If big meet-up groups aren’t your thing and the thought of some big expat community makes your skin crawl, look for ways to meet people one on one. There are smaller localised Facebook groups which can be really useful and supportive.

I used an excellent ‘Conversation Exchange’ website as soon as I arrived in Valencia – where you arrange to meet people who want to practise speaking your language and vice versa.

So whenever I wanted, every night if I so wished, I had someone to meet for a drink.

I could enjoy being out and about and having company. And – it’s an excellent way to learn about your new home city or town, you can ask loads of questions and even get help or advice.

4. Explore. 

One of the most exciting parts of being in a new city. Make a massive list of all the things you want to do.

Plan trips/visits. Do all the cliches. Eat all the food. Watch films, sit in a cafes. You’ll get to know the city really well, you’ll have fun and you’ll be out and about.

5. Language learning.

Once you start making progress, marvel at it. Each new word you learn, sentence you formulate, question you understand, is a massive success. Use every opportunity to converse and persist. Immerse yourself in TV, radio, film, talks.

6. Celebrate your successes. 

Bank account open – great. Coffee date set up – amazing. I think we could all do better at this in everyday life – acknowledge when you’ve overcome something tricky, however small it may seem. You’re doing a good job.

7. Make a plan. 

Imagine how you want your life to be in a month, or 3 months, or 6 months. Then set goals. For example, in the next 3 months I want to: 

  • Meet at least one or two friends. 
  • Go on x number of dates.
  • Visit x, y, z.
  • Improve my language skills by attending/doing x every day.
  • Find a decent flat. 
  • Try x, y, z.

It helps you focus on what you want, and keep track of your achievements as time passes.

8. And remember

Even if it doesn’t seem to be working out as you imagined;

a) Give yourself time, you never know what’s around the corner. 

b) You can be proud that you’ve done something so many people dream of, and never do. You took that massive step and went for something you have wanted for a long time. It takes courage.

You’ve been brave enough to follow your heart, follow your dreams. 

Finally…

My main advice when moving abroad?

Enjoy yourself, enjoy the feeling of freedom. Along with all the practicalities and organisation, have fun. Do all those things that you dreamt of when you dreamed of your life in Paris.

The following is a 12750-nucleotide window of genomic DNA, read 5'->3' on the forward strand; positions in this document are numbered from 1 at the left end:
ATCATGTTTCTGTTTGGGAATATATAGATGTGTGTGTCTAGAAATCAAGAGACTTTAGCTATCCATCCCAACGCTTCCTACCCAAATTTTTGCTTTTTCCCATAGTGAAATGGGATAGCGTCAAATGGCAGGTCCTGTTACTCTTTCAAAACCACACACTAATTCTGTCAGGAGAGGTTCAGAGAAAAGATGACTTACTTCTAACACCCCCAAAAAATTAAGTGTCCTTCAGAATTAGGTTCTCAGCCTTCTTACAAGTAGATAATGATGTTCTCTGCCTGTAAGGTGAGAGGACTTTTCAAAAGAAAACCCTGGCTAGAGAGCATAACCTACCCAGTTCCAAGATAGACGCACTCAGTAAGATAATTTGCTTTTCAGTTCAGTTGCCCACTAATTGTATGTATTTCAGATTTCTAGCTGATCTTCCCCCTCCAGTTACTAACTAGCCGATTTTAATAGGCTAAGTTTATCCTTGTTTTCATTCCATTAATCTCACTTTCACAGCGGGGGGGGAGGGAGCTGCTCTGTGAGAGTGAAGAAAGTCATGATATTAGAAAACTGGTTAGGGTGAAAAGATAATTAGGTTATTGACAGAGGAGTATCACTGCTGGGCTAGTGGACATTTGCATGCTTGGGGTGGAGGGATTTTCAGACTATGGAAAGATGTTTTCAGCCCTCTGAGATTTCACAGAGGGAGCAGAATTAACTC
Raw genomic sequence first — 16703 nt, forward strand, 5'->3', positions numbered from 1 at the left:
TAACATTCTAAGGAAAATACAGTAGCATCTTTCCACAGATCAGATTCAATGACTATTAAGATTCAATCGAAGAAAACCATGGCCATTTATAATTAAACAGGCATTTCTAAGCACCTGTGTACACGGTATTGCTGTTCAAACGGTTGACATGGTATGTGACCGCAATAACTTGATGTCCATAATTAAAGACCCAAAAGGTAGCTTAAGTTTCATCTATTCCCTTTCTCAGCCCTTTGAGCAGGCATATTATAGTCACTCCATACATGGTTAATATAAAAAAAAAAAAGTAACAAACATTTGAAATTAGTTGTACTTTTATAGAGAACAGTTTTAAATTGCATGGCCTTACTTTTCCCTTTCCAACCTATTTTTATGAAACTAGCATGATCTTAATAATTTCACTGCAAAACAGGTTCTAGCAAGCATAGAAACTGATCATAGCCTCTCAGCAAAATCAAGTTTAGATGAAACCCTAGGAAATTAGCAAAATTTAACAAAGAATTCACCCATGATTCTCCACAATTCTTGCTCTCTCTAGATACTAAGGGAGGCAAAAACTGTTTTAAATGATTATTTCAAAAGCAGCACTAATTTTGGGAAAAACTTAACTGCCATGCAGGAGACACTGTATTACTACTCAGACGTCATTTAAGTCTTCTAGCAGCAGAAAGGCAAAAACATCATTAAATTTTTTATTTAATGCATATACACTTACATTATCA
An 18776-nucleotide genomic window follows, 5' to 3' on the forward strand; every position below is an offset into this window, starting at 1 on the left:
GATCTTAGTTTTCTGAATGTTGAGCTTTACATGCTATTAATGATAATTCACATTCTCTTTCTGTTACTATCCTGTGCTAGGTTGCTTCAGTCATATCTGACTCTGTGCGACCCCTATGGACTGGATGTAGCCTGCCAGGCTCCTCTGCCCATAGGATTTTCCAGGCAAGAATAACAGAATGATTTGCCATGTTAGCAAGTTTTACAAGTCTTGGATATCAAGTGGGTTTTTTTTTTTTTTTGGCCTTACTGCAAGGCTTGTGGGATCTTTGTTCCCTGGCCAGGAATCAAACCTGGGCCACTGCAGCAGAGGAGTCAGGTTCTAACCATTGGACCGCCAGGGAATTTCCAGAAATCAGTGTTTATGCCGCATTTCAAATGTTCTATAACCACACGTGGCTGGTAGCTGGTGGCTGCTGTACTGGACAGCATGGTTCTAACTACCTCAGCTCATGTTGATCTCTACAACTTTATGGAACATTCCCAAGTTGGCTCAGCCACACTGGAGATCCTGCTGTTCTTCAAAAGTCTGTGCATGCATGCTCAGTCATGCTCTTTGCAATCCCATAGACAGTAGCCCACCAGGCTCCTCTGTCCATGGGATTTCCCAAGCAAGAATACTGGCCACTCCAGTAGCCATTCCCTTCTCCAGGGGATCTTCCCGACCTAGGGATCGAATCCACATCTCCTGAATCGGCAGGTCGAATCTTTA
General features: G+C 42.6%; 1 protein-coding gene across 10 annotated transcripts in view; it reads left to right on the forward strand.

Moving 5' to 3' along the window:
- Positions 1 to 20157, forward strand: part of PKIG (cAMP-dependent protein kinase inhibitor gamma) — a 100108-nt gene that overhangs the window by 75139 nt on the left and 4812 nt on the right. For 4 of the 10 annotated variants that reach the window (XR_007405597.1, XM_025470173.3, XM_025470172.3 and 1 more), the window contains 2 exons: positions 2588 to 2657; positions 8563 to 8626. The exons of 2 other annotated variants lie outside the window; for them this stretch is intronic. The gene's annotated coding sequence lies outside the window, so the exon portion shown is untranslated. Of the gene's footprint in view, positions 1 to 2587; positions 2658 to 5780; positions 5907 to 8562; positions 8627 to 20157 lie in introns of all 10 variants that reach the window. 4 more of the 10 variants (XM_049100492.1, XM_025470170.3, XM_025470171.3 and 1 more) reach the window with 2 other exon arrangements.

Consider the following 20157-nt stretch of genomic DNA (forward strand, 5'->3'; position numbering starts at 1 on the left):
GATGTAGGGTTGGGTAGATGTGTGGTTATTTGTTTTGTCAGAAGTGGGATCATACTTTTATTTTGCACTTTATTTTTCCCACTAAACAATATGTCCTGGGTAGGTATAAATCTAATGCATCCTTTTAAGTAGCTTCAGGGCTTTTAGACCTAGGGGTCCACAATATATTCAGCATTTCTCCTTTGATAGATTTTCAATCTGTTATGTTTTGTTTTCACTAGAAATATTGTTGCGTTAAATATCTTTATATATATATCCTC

Every once in a while you’ll look around and think, am I really here?

If you’d like to try a coaching session with me, contact me at: joaopoku@gmail.com.

Photo by Léonard Cotte on Unsplash

Start before you’re ready (when trying something new).

I’ve written about the barriers we put in place to stop ourselves from trying something new (and how to get around that mindset). Things like not having the time, not having the experience, not being quite ready to get started. Know the feeling? It’s led me to think more about the idea of ‘start before you’re ready‘.

In the books I read and podcasts I listen to about entrepreneurship successful people always advise that in order to achieve something big you just need to get started. Even if you don’t feel 100% ready.

It’s something I’ve been trying for a while now, and I still have to psych myself up each time. But I’ve learned how thrilling it can feel to start before you’re ready. And it’s addictive. Here I’ll share a recent example and why it’s worth it.

What ‘start before you’re ready’ looks like

I signed up to do an online challenge. The challenge was to create a free downloadable guide to offer to people who visit my website. Something I’d never done before. It could be on whatever subject I wanted.

What do I know about and find easy, that someone else could learn from?

A post I’d written on LinkedIn about my love of morning routines had generated a few comments from people who genuinely struggle with setting up a good routine of their own. Maybe I could create a guide for that?

Part of me thought – is this really going to be useful to anyone? Are people going to thing it’s silly?

Then I remembered that most people coming to my website are looking for guidance and want to improve certain aspects of their lives. Perhaps establishing good habits and a decent morning routine would be of use.

Just do it

I kept having to remind myself – just do it. Create the guide without stressing over it, follow the steps to getting it out there. Don’t spend hours procrastinating and worrying about all the details. Done is better than perfect.

It’s hard. It felt daring (putting my stuff ‘out there’). It made me feel vulnerable.

The thrill

But – it’s undeniably thrilling to do something you’re a bit scared of or daunted by. Taking a step into the unknown, being brave. And I realise the result is unlikely to kill me (or cause public humiliation).

When people visit my website, they can now download a guide which might help them, it might even be just what they are looking for! It feels like a step forward.